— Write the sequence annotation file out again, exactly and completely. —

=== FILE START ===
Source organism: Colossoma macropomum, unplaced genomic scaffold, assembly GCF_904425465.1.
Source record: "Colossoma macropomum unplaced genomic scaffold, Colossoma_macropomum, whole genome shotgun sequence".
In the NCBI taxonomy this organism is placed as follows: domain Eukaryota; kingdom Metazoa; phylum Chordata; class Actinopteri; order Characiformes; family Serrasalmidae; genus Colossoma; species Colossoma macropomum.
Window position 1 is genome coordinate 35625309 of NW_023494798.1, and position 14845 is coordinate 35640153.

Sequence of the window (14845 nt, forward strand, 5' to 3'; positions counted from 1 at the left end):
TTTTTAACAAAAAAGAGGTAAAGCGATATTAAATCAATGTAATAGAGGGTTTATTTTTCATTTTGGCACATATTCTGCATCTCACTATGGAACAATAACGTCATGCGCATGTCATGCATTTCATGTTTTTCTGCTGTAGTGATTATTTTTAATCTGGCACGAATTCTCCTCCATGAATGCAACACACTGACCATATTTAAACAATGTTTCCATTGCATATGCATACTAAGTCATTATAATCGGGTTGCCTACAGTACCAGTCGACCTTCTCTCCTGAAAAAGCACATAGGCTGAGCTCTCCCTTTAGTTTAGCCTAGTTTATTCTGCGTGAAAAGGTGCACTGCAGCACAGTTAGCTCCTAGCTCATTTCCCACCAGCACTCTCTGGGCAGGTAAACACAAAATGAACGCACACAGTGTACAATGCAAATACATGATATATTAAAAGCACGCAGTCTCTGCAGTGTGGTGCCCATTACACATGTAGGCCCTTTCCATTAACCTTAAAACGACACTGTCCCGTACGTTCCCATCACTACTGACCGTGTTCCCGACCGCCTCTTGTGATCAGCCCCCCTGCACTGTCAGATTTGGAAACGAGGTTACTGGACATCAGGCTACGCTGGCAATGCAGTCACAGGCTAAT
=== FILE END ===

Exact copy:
Source organism: Colossoma macropomum, unplaced genomic scaffold, assembly GCF_904425465.1.
Source record: "Colossoma macropomum unplaced genomic scaffold, Colossoma_macropomum, whole genome shotgun sequence".
In the NCBI taxonomy this organism is placed as follows: domain Eukaryota; kingdom Metazoa; phylum Chordata; class Actinopteri; order Characiformes; family Serrasalmidae; genus Colossoma; species Colossoma macropomum.
Window position 1 is genome coordinate 35625309 of NW_023494798.1, and position 14845 is coordinate 35640153.

Sequence of the window (14845 nt, forward strand, 5' to 3'; positions counted from 1 at the left end):
TTTTTAACAAAAAAGAGGTAAAGCGATATTAAATCAATGTAATAGAGGGTTTATTTTTCATTTTGGCACATATTCTGCATCTCACTATGGAACAATAACGTCATGCGCATGTCATGCATTTCATGTTTTTCTGCTGTAGTGATTATTTTTAATCTGGCACGAATTCTCCTCCATGAATGCAACACACTGACCATATTTAAACAATGTTTCCATTGCATATGCATACTAAGTCATTATAATCGGGTTGCCTACAGTACCAGTCGACCTTCTCTCCTGAAAAAGCACATAGGCTGAGCTCTCCCTTTAGTTTAGCCTAGTTTATTCTGCGTGAAAAGGTGCACTGCAGCACAGTTAGCTCCTAGCTCATTTCCCACCAGCACTCTCTGGGCAGGTAAACACAAAATGAACGCACACAGTGTACAATGCAAATACATGATATATTAAAAGCACGCAGTCTCTGCAGTGTGGTGCCCATTACACATGTAGGCCCTTTCCATTAACCTTAAAACGACACTGTCCCGTACGTTCCCATCACTACTGACCGTGTTCCCGACCGCCTCTTGTGATCAGCCCCCCTGCACTGTCAGATTTGGAAACGAGGTTACTGGACATCAGGCTACGCTGGCAATGCAGTCACAGGCTAAT